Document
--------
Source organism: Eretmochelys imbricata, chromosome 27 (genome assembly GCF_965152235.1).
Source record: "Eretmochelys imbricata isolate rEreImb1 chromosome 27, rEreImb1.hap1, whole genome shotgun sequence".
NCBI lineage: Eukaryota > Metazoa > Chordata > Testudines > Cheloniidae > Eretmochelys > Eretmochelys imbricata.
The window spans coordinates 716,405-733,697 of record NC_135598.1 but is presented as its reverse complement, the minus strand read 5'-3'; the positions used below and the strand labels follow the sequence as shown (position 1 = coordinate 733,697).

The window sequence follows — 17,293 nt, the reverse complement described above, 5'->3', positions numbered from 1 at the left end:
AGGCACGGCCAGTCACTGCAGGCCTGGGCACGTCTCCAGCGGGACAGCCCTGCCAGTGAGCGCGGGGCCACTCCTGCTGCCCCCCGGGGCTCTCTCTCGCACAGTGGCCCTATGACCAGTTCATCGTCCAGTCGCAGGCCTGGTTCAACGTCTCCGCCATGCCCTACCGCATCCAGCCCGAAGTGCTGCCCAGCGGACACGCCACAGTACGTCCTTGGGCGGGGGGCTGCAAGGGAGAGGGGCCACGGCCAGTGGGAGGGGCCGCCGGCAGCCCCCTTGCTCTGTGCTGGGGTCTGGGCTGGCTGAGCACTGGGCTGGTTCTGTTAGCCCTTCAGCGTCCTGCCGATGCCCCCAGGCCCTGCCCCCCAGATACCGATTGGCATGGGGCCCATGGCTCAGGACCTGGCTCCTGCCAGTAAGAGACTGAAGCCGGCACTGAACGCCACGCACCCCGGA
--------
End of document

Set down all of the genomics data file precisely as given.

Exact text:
Source organism: Eretmochelys imbricata, chromosome 27 (genome assembly GCF_965152235.1).
Source record: "Eretmochelys imbricata isolate rEreImb1 chromosome 27, rEreImb1.hap1, whole genome shotgun sequence".
NCBI lineage: Eukaryota > Metazoa > Chordata > Testudines > Cheloniidae > Eretmochelys > Eretmochelys imbricata.
The window spans coordinates 716,405-733,697 of record NC_135598.1 but is presented as its reverse complement, the minus strand read 5'-3'; the positions used below and the strand labels follow the sequence as shown (position 1 = coordinate 733,697).

The window sequence follows — 17,293 nt, the reverse complement described above, 5'->3', positions numbered from 1 at the left end:
AGGCACGGCCAGTCACTGCAGGCCTGGGCACGTCTCCAGCGGGACAGCCCTGCCAGTGAGCGCGGGGCCACTCCTGCTGCCCCCCGGGGCTCTCTCTCGCACAGTGGCCCTATGACCAGTTCATCGTCCAGTCGCAGGCCTGGTTCAACGTCTCCGCCATGCCCTACCGCATCCAGCCCGAAGTGCTGCCCAGCGGACACGCCACAGTACGTCCTTGGGCGGGGGGCTGCAAGGGAGAGGGGCCACGGCCAGTGGGAGGGGCCGCCGGCAGCCCCCTTGCTCTGTGCTGGGGTCTGGGCTGGCTGAGCACTGGGCTGGTTCTGTTAGCCCTTCAGCGTCCTGCCGATGCCCCCAGGCCCTGCCCCCCAGATACCGATTGGCATGGGGCCCATGGCTCAGGACCTGGCTCCTGCCAGTAAGAGACTGAAGCCGGCACTGAACGCCACGCACCCCGGA